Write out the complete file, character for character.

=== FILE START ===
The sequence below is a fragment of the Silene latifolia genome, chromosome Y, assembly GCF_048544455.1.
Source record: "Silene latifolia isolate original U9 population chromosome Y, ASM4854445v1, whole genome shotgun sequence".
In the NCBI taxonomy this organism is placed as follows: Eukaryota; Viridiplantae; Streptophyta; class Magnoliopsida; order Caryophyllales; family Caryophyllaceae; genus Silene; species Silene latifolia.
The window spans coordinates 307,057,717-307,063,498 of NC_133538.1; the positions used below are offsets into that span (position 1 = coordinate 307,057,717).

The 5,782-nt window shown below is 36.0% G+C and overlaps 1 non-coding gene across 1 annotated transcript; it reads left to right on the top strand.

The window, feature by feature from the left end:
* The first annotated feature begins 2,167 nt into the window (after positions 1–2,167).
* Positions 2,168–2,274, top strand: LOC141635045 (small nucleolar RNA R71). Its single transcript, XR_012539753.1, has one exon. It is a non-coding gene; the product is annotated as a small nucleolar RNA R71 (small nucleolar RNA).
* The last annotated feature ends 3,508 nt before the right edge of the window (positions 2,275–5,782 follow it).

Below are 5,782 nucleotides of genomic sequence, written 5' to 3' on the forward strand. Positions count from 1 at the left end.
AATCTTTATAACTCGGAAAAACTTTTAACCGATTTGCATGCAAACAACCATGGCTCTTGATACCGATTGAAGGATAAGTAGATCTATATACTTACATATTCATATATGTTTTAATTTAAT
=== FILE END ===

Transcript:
The sequence below is a fragment of the Silene latifolia genome, chromosome Y, assembly GCF_048544455.1.
Source record: "Silene latifolia isolate original U9 population chromosome Y, ASM4854445v1, whole genome shotgun sequence".
In the NCBI taxonomy this organism is placed as follows: Eukaryota; Viridiplantae; Streptophyta; class Magnoliopsida; order Caryophyllales; family Caryophyllaceae; genus Silene; species Silene latifolia.
The window spans coordinates 307,057,717-307,063,498 of NC_133538.1; the positions used below are offsets into that span (position 1 = coordinate 307,057,717).

The 5,782-nt window shown below is 36.0% G+C and overlaps 1 non-coding gene across 1 annotated transcript; it reads left to right on the top strand.

The window, feature by feature from the left end:
* The first annotated feature begins 2,167 nt into the window (after positions 1–2,167).
* Positions 2,168–2,274, top strand: LOC141635045 (small nucleolar RNA R71). Its single transcript, XR_012539753.1, has one exon. It is a non-coding gene; the product is annotated as a small nucleolar RNA R71 (small nucleolar RNA).
* The last annotated feature ends 3,508 nt before the right edge of the window (positions 2,275–5,782 follow it).

Below are 5,782 nucleotides of genomic sequence, written 5' to 3' on the forward strand. Positions count from 1 at the left end.
AATCTTTATAACTCGGAAAAACTTTTAACCGATTTGCATGCAAACAACCATGGCTCTTGATACCGATTGAAGGATAAGTAGATCTATATACTTACATATTCATATATGTTTTAATTTAAT